“It was tough. Especially for myself, being a local lad, after seeing the club grow and me growing with it, then to go down like we did on the last day against Kilmarnock, it’s difficult to put into words how upset you get by it. It’s one of those things you have to accept, we weren’t good enough that season and it showed.”

With the club struggling to come to terms financially with relegation a number of first team players left the club, but Tam felt he still had unfinished business at The Falkirk Stadium.

“There was talk of some financial difficulties and the club having to move some players on. I had a few options to leave, but I didn’t want to leave on those terms, I didn’t want to be remembered for leaving after we got relegated.”

“I decided to stay for another year and hopefully try and get the boys back in the SPL. Unfortunately, that didn’t happen, but there wasn’t a time where I was saying I need to get out of here because we were down in the First Division.”

“It didn’t really cross my mind; I wanted to stay and try to repay the fans for all the kindness they’d shown me and all the encouragement they’d given me. It was tough, to go from the highs of the Scottish Cup and doing well in the league to getting relegated, it was a big wakeup call. These things happen in football and it’s just something you’ve got to work with and do your best.”

Despite not achieving promotion, the 2011-12 season seemed to bring the buzz back to The Bairns. Farid El Alagui proved a sensation and Tam found his role reversed from when he first broke into the first team as he guided a new generation of young talent through terrific performances against the likes of Rangers, Celtic and Dundee United.

The season also marked the end of Tam’s time at the club, but he ended it on a sweet not as Falkirk clenched a record fourth Challenge Cup title.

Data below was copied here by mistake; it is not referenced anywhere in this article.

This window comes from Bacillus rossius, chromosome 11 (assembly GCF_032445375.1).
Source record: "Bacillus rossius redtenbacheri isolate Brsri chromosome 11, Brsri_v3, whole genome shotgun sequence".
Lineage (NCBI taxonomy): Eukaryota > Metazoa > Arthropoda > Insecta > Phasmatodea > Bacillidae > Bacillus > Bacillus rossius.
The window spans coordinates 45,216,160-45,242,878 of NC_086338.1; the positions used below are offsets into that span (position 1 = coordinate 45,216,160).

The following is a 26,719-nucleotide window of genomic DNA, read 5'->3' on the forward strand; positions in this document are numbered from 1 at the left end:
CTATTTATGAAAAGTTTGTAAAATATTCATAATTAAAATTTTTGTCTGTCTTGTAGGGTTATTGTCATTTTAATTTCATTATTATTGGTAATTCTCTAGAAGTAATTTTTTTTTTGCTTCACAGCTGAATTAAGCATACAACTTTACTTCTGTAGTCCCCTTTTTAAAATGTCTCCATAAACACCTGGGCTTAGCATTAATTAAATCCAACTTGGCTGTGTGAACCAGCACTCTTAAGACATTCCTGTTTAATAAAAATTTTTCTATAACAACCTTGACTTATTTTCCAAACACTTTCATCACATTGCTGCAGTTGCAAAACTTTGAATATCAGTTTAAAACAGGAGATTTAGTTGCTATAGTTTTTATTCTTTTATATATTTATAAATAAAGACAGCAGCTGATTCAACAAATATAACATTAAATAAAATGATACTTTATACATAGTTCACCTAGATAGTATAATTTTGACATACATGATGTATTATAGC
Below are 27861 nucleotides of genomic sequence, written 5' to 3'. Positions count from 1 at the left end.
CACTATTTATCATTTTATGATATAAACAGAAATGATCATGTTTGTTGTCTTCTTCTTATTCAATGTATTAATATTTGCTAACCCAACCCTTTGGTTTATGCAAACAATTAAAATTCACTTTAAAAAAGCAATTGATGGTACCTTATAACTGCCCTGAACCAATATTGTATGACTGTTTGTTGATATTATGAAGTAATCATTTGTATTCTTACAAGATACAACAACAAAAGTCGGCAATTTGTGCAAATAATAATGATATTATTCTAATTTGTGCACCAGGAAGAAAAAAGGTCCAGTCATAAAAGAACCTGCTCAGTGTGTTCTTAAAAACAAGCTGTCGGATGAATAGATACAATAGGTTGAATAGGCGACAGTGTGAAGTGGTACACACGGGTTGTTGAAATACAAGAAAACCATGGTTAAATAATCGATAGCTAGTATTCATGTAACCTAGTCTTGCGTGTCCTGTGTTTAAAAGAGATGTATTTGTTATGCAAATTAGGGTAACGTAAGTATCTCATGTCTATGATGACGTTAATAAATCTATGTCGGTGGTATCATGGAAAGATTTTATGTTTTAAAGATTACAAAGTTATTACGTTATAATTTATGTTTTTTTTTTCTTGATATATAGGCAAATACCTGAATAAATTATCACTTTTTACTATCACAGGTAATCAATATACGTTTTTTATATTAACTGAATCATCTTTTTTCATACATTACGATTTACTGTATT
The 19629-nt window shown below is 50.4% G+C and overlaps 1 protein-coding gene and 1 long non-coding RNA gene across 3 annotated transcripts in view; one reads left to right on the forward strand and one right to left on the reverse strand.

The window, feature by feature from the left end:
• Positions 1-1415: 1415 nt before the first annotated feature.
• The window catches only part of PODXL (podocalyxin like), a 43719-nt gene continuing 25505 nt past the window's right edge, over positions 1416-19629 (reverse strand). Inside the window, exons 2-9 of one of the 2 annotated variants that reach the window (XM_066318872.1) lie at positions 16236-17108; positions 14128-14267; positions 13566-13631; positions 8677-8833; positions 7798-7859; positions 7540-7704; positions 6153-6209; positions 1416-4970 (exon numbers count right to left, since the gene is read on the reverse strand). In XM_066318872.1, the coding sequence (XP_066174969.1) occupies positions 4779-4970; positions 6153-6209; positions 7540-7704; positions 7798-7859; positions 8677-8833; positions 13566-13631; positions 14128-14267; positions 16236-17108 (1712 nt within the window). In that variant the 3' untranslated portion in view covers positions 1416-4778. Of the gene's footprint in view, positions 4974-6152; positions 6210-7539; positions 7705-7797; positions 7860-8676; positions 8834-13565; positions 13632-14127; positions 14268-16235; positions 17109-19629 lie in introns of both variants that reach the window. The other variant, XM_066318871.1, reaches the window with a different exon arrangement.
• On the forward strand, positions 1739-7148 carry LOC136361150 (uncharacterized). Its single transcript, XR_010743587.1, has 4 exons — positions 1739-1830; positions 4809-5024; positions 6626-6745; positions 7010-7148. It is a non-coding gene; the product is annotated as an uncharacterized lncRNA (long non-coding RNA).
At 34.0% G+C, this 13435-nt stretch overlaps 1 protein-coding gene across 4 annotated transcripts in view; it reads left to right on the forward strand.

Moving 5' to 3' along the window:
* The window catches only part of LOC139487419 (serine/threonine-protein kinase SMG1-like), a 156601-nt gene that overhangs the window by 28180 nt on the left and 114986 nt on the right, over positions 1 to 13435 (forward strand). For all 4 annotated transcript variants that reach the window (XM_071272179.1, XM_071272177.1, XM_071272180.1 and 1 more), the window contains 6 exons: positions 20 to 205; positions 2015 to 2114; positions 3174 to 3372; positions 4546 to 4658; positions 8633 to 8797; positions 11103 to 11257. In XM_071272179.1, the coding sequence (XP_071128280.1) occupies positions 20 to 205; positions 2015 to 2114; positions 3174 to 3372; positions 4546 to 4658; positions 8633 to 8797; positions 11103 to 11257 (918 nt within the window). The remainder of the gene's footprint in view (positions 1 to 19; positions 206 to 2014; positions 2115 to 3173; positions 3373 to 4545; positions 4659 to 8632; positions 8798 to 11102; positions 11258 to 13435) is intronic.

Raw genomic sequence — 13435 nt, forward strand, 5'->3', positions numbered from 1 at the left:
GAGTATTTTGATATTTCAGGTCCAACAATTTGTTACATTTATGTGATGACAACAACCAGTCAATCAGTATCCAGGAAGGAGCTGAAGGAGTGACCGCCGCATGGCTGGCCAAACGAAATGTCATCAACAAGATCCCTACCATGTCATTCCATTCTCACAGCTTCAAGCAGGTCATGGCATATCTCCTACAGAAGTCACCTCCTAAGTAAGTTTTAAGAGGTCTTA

“That season we didn’t manage to win the league but if you look at the games we played that season, against some big clubs, we did very well. We had the Rangers game where Mark Millar scored the late free kick after Farid banked two, the Celtic game at Hampden we played really well but unfortunately got beat, I think it showed that Falkirk were back to doing well and having a real good core of youth coming through.”

“It was a great season to play as a senior boy, to play with some of the young kids coming through and try and help guide them. I was trying to pass on my experience from guys like Kevin James, Scott Mackenzie and all these players I played with when I was a young lad that helped me so much.”

“Any kind of silverware you can get at a club is brilliant, so to go there and win it in front of a big crowd was great. It was a bit of icing on the cake, because I knew it would be my last season with the club. To finish with a bit of silverware was fantastic from a personal view but also from a professional one for the club, and I’m sure the fans enjoyed their day out in the sun through at Livingston.”

The then 24-year-old’s departure from Falkirk was known for a while, but that didn’t make the day any easier as he brought to an end a dozen years and nearly 200 appearances with the club.

“It had been coming, I’d spoke to the club the previous year and they’d kind of inclined that they’d be happy for me to go after we got relegated. It just didn’t feel right at that time, but the next again year we’d done quite well; we played some good football and I’d helped the young lads, and I just knew it was time for a new challenge. The club had said they were looking to go in a different direction as well, so it was an amicable decision and it was probably the right time for me to leave.”